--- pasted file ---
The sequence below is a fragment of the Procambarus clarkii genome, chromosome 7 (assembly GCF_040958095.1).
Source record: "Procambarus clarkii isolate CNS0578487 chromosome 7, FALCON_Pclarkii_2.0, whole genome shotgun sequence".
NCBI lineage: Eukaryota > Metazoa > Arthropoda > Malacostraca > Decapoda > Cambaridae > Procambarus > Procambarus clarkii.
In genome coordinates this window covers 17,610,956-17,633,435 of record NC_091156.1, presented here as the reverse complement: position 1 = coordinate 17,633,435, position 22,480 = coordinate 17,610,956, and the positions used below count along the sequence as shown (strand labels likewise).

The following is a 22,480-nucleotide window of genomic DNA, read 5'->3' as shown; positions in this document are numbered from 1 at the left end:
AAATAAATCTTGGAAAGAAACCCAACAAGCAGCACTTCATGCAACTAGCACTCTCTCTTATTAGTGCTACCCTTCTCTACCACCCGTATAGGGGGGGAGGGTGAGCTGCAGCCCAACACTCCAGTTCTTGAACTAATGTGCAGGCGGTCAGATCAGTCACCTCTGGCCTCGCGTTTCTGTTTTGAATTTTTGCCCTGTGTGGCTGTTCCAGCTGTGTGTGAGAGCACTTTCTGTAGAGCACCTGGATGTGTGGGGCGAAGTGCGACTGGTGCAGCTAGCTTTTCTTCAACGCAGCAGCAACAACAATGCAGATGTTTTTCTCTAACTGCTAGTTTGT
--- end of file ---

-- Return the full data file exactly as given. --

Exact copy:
The sequence below is a fragment of the Procambarus clarkii genome, chromosome 7 (assembly GCF_040958095.1).
Source record: "Procambarus clarkii isolate CNS0578487 chromosome 7, FALCON_Pclarkii_2.0, whole genome shotgun sequence".
NCBI lineage: Eukaryota > Metazoa > Arthropoda > Malacostraca > Decapoda > Cambaridae > Procambarus > Procambarus clarkii.
In genome coordinates this window covers 17,610,956-17,633,435 of record NC_091156.1, presented here as the reverse complement: position 1 = coordinate 17,633,435, position 22,480 = coordinate 17,610,956, and the positions used below count along the sequence as shown (strand labels likewise).

The following is a 22,480-nucleotide window of genomic DNA, read 5'->3' as shown; positions in this document are numbered from 1 at the left end:
AAATAAATCTTGGAAAGAAACCCAACAAGCAGCACTTCATGCAACTAGCACTCTCTCTTATTAGTGCTACCCTTCTCTACCACCCGTATAGGGGGGGAGGGTGAGCTGCAGCCCAACACTCCAGTTCTTGAACTAATGTGCAGGCGGTCAGATCAGTCACCTCTGGCCTCGCGTTTCTGTTTTGAATTTTTGCCCTGTGTGGCTGTTCCAGCTGTGTGTGAGAGCACTTTCTGTAGAGCACCTGGATGTGTGGGGCGAAGTGCGACTGGTGCAGCTAGCTTTTCTTCAACGCAGCAGCAACAACAATGCAGATGTTTTTCTCTAACTGCTAGTTTGT